Im going to build the boat using a combination of 1/2 inch strips and 1 to 3 layers of 1/8 veneer. Wood type unknown yet?
Tom Robb when you say build a model at what scale do I use and does it have to be exact?
TedSo, you are building the way Paul Gartside has been suggesting for a while-cold molded over strip planking. Good technique by all accounts. Outer layer to run fore and aft. Given your location, western red cedar comes to mind. Maybe (big maybe) Alaskan or Port Orford cedar stips with western red cedar veneer for the cold molded part.
Add to your library. There's a thread around the Forum somewhere listing personal favorite boat building books. Books covering strip planking and cold molding seem to be in order. And general boat building too.
I would suggest the model be built to the same scale as the plans. That way you can use COPIES of the plans for templates and just trace or transfer details to the model pieces. I have no clue how you would strip/cold mold the model. Your 1/2" strips scale down to 1/16" at 1-1/2"=1'-0", or 1:8. The 1/8" veneer scales to 1/64".
Does it have to be exact? Yes.
04-11-2003, 11:52 AM
The Model, Blond...etc. thread says more about boat models than I could.
I'd make the scale large enough to do the pieces/parts more or less to scale - somewhere between 6" to the foot :D and 1" to the foot.
I think someone suggested 1.5"/foot.
04-11-2003, 09:24 PM
If you build the model to scale aren't you going to have difficulty with some mighty thin strips? I mean, in-scale these things might approach the size of big slivers! :D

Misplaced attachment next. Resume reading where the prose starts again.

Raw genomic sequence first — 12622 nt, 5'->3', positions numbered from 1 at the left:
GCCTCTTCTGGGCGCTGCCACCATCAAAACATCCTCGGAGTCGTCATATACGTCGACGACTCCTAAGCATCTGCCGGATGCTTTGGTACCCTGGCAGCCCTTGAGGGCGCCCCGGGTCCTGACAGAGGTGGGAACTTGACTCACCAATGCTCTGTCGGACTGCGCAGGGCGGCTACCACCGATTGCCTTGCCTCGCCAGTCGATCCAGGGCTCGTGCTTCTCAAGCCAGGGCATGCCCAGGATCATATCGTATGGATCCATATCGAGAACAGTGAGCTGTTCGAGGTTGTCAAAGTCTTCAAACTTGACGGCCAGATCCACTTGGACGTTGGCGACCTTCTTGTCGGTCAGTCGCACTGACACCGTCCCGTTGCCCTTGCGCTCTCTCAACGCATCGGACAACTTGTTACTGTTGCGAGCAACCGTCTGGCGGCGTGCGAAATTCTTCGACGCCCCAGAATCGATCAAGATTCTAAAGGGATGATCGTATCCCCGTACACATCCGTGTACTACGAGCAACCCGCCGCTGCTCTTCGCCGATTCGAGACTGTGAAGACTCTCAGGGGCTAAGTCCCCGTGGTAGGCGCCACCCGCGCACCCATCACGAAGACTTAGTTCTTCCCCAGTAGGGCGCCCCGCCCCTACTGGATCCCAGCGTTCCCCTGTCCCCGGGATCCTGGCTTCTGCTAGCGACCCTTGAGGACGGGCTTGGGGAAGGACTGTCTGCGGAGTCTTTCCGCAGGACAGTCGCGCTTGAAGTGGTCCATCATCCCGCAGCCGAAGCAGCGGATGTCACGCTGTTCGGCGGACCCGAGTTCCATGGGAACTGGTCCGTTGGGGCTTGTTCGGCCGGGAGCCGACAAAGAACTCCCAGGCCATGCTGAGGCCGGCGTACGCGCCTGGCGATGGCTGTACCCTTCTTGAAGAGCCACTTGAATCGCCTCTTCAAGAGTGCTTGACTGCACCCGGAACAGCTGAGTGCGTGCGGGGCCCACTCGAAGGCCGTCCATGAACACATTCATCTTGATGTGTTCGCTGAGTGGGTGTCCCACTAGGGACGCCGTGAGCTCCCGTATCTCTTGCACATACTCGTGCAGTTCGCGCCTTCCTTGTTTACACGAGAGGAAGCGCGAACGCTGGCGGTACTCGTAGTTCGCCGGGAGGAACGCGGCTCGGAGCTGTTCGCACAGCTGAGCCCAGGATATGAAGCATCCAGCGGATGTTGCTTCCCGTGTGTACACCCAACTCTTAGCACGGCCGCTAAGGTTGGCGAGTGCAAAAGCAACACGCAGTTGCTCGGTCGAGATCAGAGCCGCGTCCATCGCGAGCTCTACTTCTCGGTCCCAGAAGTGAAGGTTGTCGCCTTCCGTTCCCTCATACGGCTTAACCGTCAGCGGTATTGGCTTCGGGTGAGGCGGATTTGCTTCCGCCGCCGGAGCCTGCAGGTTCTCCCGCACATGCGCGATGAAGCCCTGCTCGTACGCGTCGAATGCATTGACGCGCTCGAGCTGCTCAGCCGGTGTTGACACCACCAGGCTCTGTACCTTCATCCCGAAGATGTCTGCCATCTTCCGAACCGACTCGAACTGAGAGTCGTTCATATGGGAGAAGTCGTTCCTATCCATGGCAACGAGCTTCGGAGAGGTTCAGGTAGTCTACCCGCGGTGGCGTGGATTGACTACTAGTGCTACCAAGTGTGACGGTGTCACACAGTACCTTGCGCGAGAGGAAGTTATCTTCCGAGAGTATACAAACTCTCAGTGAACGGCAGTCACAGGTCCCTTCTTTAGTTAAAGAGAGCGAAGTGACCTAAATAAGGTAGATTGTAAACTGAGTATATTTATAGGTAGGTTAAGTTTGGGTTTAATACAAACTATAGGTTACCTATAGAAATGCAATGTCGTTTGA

Keep reading the books. You know about stripping from doing your canoe. The Gougeon's book has good stuff on stripping a bigger boat. My take on your situation withe the bulkheads is that since the plans show bulkheads in the same position as the molds, you should be able to use the bulkheads as molds. This is a lot easier than trying to fit bulkheads in later after the hull is complete! You may also find that you will have the opportunity to build much of the interior as you go. That is also a nice advantage. Lots more room to work, better light, easier to make fits, etc then it is after the deck is on!!
You can do this and we'll give you all the help we can!!
04-12-2003, 09:35 AM
Thanks again everyone for all of the replies smile.gif
I do have a bandsaw and 12 1/2 inch planner so I plan on doing the strips myself. Both Port Orford and Western Red Cedar are available here so its going to be either one or a mix of both. I'll figure that out after I have a strongback full of forms sitting on the floor of the shop smile.gif Im going to tackle one thing at a time. I will post pictures as I go and will be asking questions quite regularly Im sure.
04-12-2003, 10:04 AM
A couple of thoughts for what they are worth:
I started making a 1:8 scale model of Prairie Islander. http://im1.shutterfly.com/procserv/47b2cf02b3127cce92783ae270920000003010 The section molds were 1/8" masonite and the strips about 1/16" x 1/4". I got about half the strips on and the light came on... "This is about as much work as working fill size. Tedioius and what am I learning." ...never finished the model.
I bought flat sawn, two by stock from Flounders Bay so when I ripped the strips I had 5/8" x 1-3/4" edge grain strips.